Eating Well on a Tight Budget

Inflation has soared to an annual rate of 8.6%–a rate that has not been experienced in America since 1981.  Steve and I were newlyweds in 1981.  We were in graduate school, and money was tight.  We had to live on a strict budget and had only $20 a week to spend on food.  Even though $20 bought a lot more in 1981 than it does today, we had to shop carefully to make ends meet and dining out was not an option.

Mom and daughter checking grocery list while shopping; daughter is in the grocery cart
Photo by Gustavo Fring on Pexels.com

$20 in 1981 had an equivalent purchasing power of $64.31 today.  We were shopping for just the two of us and, with careful planning, we were able to eat pretty well.  There is much concern today over rising food prices and food shortages. So, I decided to share some habits that helped us through our graduate school years.

  1. We created a list of affordable meals that we enjoy.  I have shared that list below.
  2. We checked the grocery ads to see what was on sale before planning our meals for the week.
  3. We made a grocery list and stuck to it.
  4. We clipped coupons and used them, if the product was the best deal.
  5. We shopped at the same store every week and bought many of their store brands.
  6. We purchased 1/2 gallon of milk and one bottle of juice each week.  We brewed tea and made lemonade from a powdered mix.  And, we drank a lot of water out of the tap.
  7. We purchased one snack item each week.  Usually, it was a box of crackers.  Occasionally, we bought a bag of cookies or chips.
  8. We grew fresh vegetables in a community garden for university students.
  9. If we could not be home for lunch, we packed a lunch.
  10. We were diligent about eating leftovers and not letting food spoil.

I should also mention that we tithed regularly throughout these lean years, and we trusted God to meet our needs. 

The economic health of our country has significant impact on our financial wellness and bank balances.  Our economy will go through periods of inflation and periods of recession.  Interest rates fluctuate, and the stock market can increase and decrease dramatically.  All of this is out of our control.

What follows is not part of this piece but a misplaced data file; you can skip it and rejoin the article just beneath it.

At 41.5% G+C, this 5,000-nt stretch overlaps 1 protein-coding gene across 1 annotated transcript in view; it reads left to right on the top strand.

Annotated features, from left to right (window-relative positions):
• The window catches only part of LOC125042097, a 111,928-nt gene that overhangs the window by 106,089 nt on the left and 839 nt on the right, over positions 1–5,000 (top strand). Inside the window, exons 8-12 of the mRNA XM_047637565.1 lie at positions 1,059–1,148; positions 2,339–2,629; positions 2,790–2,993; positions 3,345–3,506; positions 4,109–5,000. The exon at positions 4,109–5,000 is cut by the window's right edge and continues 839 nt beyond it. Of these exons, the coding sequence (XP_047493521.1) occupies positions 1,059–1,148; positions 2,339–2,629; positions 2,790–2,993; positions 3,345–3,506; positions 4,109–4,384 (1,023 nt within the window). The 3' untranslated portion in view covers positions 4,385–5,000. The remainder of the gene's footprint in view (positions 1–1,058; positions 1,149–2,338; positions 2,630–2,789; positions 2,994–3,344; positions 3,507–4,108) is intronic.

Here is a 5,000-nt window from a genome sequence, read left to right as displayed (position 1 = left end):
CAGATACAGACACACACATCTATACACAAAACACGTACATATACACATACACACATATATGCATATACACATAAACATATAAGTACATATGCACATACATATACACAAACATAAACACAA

Yet, the Bible tells us not to fret or worry about what tomorrow brings.  God is in control, and God loves us. We have a responsibility to manage our finances as best we can and to seek God’s guidance on financial decisions.  We must follow the Biblical principals of money management set forth in the Bible, and we must trust God that our lives are in His hands.

Then He said to His disciples, “Therefore I say to you, do not worry about your life, what you will eat; nor about the body, what you will put on.  Life is more than food, and the body is more than clothing. Consider the ravens, for they neither sow nor reap, which have neither storehouse nor barn; and God feeds them. Of how much more value are you than the birds? And which of you by worrying can add one cubit to his stature? If you then are not able to do the least, why are you anxious for the rest? Consider the lilies, how they grow: they neither toil nor spin; and yet I say to you, even Solomon in all his glory was not arrayed like one of these. If then God so clothes the grass, which today is in the field and tomorrow is thrown into the oven, how much more will He clothe you, O you of little faith? And do not seek what you should eat or what you should drink, nor have an anxious mind. For all these things the nations of the world seek after, and your Father knows that you need these things. But seek the kingdom of God, and all these things shall be added to you.” Luke 12: 22 – 31

If you are looking for affordable main dishes, this is our list from our graduate school days:

  1. Hamburgers in mushroom gravy.  We used golden mushroom soup.
  2. Tuna casserole made with canned tuna, peas, cream of celery soup, and egg noodles.
  3. Pot roast simmered in the crock pot.
  4. Spaghetti with homemade sauce, sometimes without meat.
  5. Baked chicken and stuffing.
  6. Hot dogs.
  7. Salmon patties, made with canned salmon.
  8. Whole chicken cooked in crock pot with vegetables.
  9. Grilled hamburgers.
  10. Tacos.
  11. One pot chicken and rice medley, with onion, carrots, celery, and bell peppers
  12. Grilled chicken leg quarters.
Plate of spaghetti with loaf of bread in the background
Photo by Klaus Nielsen on Pexels.com

What are some of your favorite affordable main dishes?

To learn more about how to honor God with your money and build treasure in Heaven, please click the Finances categories tab to find many blogs on money management, budgeting, and stewardship. My book Honoring God with Your Money is a great tool for financial money management.

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